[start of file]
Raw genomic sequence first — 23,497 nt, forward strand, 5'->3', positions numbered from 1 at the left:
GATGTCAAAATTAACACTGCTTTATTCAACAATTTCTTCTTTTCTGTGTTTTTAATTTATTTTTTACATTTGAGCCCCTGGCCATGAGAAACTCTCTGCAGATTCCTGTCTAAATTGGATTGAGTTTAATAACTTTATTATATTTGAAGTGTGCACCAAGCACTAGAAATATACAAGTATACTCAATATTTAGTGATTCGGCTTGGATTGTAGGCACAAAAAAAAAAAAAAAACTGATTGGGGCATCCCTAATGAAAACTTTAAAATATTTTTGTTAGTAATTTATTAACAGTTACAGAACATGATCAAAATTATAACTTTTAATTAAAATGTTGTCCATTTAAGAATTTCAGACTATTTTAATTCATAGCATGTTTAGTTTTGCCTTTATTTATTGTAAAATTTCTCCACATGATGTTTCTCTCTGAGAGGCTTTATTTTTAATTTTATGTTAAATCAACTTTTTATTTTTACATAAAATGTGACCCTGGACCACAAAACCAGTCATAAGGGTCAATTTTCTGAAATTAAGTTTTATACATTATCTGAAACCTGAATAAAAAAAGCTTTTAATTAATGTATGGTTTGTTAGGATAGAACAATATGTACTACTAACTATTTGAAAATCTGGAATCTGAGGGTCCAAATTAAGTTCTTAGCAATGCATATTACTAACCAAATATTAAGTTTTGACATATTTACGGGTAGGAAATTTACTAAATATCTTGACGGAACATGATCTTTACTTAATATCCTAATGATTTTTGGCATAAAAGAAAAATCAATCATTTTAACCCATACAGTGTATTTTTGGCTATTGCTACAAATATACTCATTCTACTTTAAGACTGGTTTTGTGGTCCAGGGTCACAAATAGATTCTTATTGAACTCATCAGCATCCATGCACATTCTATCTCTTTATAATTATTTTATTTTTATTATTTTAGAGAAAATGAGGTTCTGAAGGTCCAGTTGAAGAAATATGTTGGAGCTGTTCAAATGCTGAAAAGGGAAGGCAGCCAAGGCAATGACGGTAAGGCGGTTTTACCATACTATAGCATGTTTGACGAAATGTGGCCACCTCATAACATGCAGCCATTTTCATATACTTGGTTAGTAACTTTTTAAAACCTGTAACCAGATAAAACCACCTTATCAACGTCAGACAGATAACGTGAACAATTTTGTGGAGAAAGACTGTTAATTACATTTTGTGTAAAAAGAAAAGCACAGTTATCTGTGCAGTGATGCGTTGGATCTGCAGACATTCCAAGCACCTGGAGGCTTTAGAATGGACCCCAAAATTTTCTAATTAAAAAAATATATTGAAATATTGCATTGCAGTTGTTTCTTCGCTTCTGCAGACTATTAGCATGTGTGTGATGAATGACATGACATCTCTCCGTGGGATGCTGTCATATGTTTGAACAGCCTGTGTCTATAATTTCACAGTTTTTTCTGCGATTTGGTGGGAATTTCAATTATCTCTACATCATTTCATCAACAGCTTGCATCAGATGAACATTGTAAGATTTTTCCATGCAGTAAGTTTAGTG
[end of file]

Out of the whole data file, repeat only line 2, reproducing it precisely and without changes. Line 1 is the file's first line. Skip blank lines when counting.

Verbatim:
GATGTCAAAATTAACACTGCTTTATTCAACAATTTCTTCTTTTCTGTGTTTTTAATTTATTTTTTACATTTGAGCCCCTGGCCATGAGAAACTCTCTGCAGATTCCTGTCTAAATTGGATTGAGTTTAATAACTTTATTATATTTGAAGTGTGCACCAAGCACTAGAAATATACAAGTATACTCAATATTTAGTGATTCGGCTTGGATTGTAGGCACAAAAAAAAAAAAAAAACTGATTGGGGCATCCCTAATGAAAACTTTAAAATATTTTTGTTAGTAATTTATTAACAGTTACAGAACATGATCAAAATTATAACTTTTAATTAAAATGTTGTCCATTTAAGAATTTCAGACTATTTTAATTCATAGCATGTTTAGTTTTGCCTTTATTTATTGTAAAATTTCTCCACATGATGTTTCTCTCTGAGAGGCTTTATTTTTAATTTTATGTTAAATCAACTTTTTATTTTTACATAAAATGTGACCCTGGACCACAAAACCAGTCATAAGGGTCAATTTTCTGAAATTAAGTTTTATACATTATCTGAAACCTGAATAAAAAAAGCTTTTAATTAATGTATGGTTTGTTAGGATAGAACAATATGTACTACTAACTATTTGAAAATCTGGAATCTGAGGGTCCAAATTAAGTTCTTAGCAATGCATATTACTAACCAAATATTAAGTTTTGACATATTTACGGGTAGGAAATTTACTAAATATCTTGACGGAACATGATCTTTACTTAATATCCTAATGATTTTTGGCATAAAAGAAAAATCAATCATTTTAACCCATACAGTGTATTTTTGGCTATTGCTACAAATATACTCATTCTACTTTAAGACTGGTTTTGTGGTCCAGGGTCACAAATAGATTCTTATTGAACTCATCAGCATCCATGCACATTCTATCTCTTTATAATTATTTTATTTTTATTATTTTAGAGAAAATGAGGTTCTGAAGGTCCAGTTGAAGAAATATGTTGGAGCTGTTCAAATGCTGAAAAGGGAAGGCAGCCAAGGCAATGACGGTAAGGCGGTTTTACCATACTATAGCATGTTTGACGAAATGTGGCCACCTCATAACATGCAGCCATTTTCATATACTTGGTTAGTAACTTTTTAAAACCTGTAACCAGATAAAACCACCTTATCAACGTCAGACAGATAACGTGAACAATTTTGTGGAGAAAGACTGTTAATTACATTTTGTGTAAAAAGAAAAGCACAGTTATCTGTGCAGTGATGCGTTGGATCTGCAGACATTCCAAGCACCTGGAGGCTTTAGAATGGACCCCAAAATTTTCTAATTAAAAAAATATATTGAAATATTGCATTGCAGTTGTTTCTTCGCTTCTGCAGACTATTAGCATGTGTGTGATGAATGACATGACATCTCTCCGTGGGATGCTGTCATATGTTTGAACAGCCTGTGTCTATAATTTCACAGTTTTTTCTGCGATTTGGTGGGAATTTCAATTATCTCTACATCATTTCATCAACAGCTTGCATCAGATGAACATTGTAAGATTTTTCCATGCAGTAAGTTTAGTG